I used to live in St. Louis and especially enjoy this word picture drawn by “a quiet, moral Philadelphian.”

Published in: on 18 March 2008 at 9:42 am  Leave a Comment  

The Move Has Begun

We finally began moving the Rare Collections Library to the renovated space within our building on Monday.

No telling how long it will take us (we’re doing it ourselves, after several flip-flops between having an outside firm do it and having us do it), but so far things have gone very well. Notes are up on our website that include the sentence “We expect the collection will again become available sometime this Spring/Summer.”

Published in: on 15 February 2008 at 8:00 am  Leave a Comment  

Didn’t Start Moving

Despite the hopeful last post about the imminent start of our move, we didn’t begin. Word came down later in the day that the genesis of our exodus would be on Monday the 18th.

But just now I’ve received word that there is some testing that will be happening on the 18th and we won’t start then.


Published in: on 14 June 2007 at 12:06 pm  Leave a Comment  

Maybe Moving on the Morrow

There is a possibility that we will actually start moving books into our newly-renovated spaces tomorrow (13 June). At least that’s the date we’ve been sticking with since last Friday. I could try to list all of the move dates that have been announced, but there’s probably a limit to the file size I can upload to WordPress.

Published in: on 12 June 2007 at 8:22 am  Leave a Comment  

Moving Ahead with the Move

First a little revision on the post from last month (last year!) where I gave the shelf count in our current Rare Books Room. It’s actually 987 shelves from which material can come.

And there are 148 of those that are empty (or currently hold extra bookends or empty phase boxes. That gives me 839 physical micro-locations in that one room from which material can come. (not to mention the hundreds of bound pamphlet volumes stored in another location down the hall)

I haven’t done the arithmetic to calculate the number of shelves in the new space. Suffice it to say that there is a lot of space. For example, I have sketched out a ‘new shelf location layout’ and came up with an interesting datum: filling two aisles of shelves with our Pennsylvania Imprints collection — to the rate of 19 linear inches of books on each shelf — I could double the volume of of the collection and still have empty space in those two aisles.

And, get this, there are 13 (THIRTEEN!) aisles on just that side of that one vault! And I’ve got three separate vaults to use.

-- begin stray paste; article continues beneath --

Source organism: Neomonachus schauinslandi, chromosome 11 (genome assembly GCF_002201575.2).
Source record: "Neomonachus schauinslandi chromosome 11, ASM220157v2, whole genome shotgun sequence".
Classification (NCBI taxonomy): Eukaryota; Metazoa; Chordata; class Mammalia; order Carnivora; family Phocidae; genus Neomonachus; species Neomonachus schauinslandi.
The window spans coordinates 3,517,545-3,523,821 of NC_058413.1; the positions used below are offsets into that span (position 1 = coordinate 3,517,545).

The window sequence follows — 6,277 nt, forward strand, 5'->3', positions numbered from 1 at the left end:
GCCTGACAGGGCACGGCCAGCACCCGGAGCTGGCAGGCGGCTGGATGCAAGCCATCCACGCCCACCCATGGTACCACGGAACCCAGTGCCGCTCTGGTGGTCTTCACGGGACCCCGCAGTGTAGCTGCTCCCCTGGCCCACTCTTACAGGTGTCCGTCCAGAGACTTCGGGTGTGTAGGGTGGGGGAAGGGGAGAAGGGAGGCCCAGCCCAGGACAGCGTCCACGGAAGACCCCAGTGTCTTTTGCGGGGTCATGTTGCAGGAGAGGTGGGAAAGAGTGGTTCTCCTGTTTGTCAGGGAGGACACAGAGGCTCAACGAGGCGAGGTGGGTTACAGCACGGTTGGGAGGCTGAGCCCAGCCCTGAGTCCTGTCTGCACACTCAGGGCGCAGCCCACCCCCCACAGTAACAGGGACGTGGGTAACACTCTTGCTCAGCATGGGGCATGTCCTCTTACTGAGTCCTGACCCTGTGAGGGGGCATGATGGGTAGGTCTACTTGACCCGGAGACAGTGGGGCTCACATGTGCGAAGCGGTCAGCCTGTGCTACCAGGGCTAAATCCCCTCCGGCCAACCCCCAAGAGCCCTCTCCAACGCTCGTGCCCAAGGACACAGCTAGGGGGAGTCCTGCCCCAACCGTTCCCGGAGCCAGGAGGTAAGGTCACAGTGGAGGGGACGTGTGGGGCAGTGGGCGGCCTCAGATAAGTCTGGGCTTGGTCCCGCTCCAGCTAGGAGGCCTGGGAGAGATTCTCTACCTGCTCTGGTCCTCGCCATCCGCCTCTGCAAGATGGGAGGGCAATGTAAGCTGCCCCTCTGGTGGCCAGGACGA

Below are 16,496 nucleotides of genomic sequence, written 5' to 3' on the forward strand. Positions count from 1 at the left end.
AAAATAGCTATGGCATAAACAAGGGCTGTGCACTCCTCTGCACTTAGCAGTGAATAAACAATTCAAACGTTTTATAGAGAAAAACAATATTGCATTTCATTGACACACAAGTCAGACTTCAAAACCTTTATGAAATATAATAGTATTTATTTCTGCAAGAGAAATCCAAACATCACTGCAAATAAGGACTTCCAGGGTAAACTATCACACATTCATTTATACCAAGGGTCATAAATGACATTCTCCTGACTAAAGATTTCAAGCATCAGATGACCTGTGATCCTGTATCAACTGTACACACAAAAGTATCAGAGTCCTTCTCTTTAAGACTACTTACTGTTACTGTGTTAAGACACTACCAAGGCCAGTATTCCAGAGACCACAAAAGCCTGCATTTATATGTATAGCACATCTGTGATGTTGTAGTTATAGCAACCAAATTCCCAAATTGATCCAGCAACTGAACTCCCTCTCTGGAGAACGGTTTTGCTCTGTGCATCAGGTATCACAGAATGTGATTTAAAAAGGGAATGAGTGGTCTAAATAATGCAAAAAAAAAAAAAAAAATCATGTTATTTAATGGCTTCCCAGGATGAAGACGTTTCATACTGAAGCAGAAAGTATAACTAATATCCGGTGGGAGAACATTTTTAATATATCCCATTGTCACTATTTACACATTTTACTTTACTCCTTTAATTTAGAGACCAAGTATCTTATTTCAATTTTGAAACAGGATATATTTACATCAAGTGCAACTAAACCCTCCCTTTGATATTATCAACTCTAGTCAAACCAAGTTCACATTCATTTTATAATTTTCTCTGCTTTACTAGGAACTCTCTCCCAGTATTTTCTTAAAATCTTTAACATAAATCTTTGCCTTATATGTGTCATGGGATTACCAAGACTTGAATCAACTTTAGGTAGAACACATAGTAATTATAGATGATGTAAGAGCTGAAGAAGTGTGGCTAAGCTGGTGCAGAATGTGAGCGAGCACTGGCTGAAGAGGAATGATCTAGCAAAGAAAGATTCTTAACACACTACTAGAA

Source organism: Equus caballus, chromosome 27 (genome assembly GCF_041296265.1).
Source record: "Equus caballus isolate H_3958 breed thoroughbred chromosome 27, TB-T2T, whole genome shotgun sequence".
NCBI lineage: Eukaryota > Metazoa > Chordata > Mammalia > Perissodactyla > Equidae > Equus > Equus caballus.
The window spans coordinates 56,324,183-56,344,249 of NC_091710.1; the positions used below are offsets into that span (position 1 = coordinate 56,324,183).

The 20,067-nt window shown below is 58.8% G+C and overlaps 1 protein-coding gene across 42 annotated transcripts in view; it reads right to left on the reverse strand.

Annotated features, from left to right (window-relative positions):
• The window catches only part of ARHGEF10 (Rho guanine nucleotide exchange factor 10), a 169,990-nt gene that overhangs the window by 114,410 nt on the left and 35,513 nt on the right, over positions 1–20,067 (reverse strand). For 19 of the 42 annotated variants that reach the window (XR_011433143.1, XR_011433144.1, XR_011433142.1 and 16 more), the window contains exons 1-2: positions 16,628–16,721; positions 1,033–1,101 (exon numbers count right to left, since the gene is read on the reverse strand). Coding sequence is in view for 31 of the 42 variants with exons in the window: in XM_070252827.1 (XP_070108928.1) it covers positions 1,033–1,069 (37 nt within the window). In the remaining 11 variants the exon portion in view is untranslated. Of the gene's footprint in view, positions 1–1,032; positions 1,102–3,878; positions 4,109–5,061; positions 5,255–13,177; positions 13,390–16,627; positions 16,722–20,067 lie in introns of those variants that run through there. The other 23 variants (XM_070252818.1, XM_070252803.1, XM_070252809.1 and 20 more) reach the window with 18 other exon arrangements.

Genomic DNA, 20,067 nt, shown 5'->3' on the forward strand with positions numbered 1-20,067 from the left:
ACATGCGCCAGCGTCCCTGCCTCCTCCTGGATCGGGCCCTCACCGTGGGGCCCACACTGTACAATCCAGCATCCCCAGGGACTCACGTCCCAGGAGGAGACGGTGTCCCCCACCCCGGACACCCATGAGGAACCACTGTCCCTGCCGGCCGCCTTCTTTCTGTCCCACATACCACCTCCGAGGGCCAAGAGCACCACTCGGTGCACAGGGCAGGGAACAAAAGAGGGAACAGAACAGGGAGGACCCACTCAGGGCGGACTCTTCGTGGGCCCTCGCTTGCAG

The space will all be put to good use. But if you’re a librarian in Pennsylvania, and have rare or special collections materials you would like to place in off-site storage at our facility, let us know.

Published in: on 25 January 2007 at 8:38 am  Leave a Comment  

Planning the Move

Sometime in February, or after, we’ll be moving our collections from the west end of the second floor to the east end of the ground and basement floors. That takes planning. Even the simplest move takes planning.

So yesterday I counted and numbered shelves in our current room. There are only 979 for me to deal with. That’s including the 21 book trucks with two or three shelves each (and don’t anyone go telling our public services folks that we have that many of their book trucks up here!)

On the one hand this isn’t as complicated as a move to a new building with weather and trucks and open exterior doors to contend with. On the other hand it is going to be complicated in its own right.

For example, we have a number of separate collections that will need to be shelved separately in the new space. And at present some of them are not shelved contiguously. Some of it (especially the oversized materials) is not shelved in call number order. And even our prized “Assembly Collection” (the core of which was purchased for Pennsylvania’s General Assembly in 1745 by Benjamin Franklin) is not on the shelves in call number order.

And did I mention that the new space requires that the rare collections be divided into three different secure areas on two separate floors?

At the moment I’m just sighing with relief that a good number of the 979 shelves in the current room are empty. That makes me feel better about the shelves of uncataloged materials I also have to deal with.

Published in: on 12 December 2006 at 8:10 am  Leave a Comment